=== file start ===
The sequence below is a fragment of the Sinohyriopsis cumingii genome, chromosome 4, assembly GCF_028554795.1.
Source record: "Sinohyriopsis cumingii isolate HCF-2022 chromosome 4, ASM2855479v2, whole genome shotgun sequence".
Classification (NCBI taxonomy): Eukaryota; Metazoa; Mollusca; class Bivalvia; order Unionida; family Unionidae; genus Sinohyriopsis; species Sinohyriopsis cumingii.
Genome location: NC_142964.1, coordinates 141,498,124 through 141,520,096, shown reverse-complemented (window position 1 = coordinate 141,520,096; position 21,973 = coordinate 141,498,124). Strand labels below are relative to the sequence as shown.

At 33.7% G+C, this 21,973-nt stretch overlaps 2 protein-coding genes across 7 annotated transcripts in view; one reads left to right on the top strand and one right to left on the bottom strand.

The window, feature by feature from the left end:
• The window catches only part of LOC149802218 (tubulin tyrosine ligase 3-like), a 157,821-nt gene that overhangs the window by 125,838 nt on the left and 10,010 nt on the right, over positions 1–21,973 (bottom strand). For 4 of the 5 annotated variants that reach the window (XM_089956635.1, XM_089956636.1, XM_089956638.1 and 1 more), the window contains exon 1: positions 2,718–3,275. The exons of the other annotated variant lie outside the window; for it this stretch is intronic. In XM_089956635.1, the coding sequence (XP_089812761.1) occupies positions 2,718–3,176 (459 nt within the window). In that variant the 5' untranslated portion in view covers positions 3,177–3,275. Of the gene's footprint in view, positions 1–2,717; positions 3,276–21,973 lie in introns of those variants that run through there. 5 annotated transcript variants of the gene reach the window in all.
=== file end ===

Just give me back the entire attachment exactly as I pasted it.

The sequence below is a fragment of the Sinohyriopsis cumingii genome, chromosome 4, assembly GCF_028554795.1.
Source record: "Sinohyriopsis cumingii isolate HCF-2022 chromosome 4, ASM2855479v2, whole genome shotgun sequence".
Classification (NCBI taxonomy): Eukaryota; Metazoa; Mollusca; class Bivalvia; order Unionida; family Unionidae; genus Sinohyriopsis; species Sinohyriopsis cumingii.
Genome location: NC_142964.1, coordinates 141,498,124 through 141,520,096, shown reverse-complemented (window position 1 = coordinate 141,520,096; position 21,973 = coordinate 141,498,124). Strand labels below are relative to the sequence as shown.

At 33.7% G+C, this 21,973-nt stretch overlaps 2 protein-coding genes across 7 annotated transcripts in view; one reads left to right on the top strand and one right to left on the bottom strand.

The window, feature by feature from the left end:
• The window catches only part of LOC149802218 (tubulin tyrosine ligase 3-like), a 157,821-nt gene that overhangs the window by 125,838 nt on the left and 10,010 nt on the right, over positions 1–21,973 (bottom strand). For 4 of the 5 annotated variants that reach the window (XM_089956635.1, XM_089956636.1, XM_089956638.1 and 1 more), the window contains exon 1: positions 2,718–3,275. The exons of the other annotated variant lie outside the window; for it this stretch is intronic. In XM_089956635.1, the coding sequence (XP_089812761.1) occupies positions 2,718–3,176 (459 nt within the window). In that variant the 5' untranslated portion in view covers positions 3,177–3,275. Of the gene's footprint in view, positions 1–2,717; positions 3,276–21,973 lie in introns of those variants that run through there. 5 annotated transcript variants of the gene reach the window in all.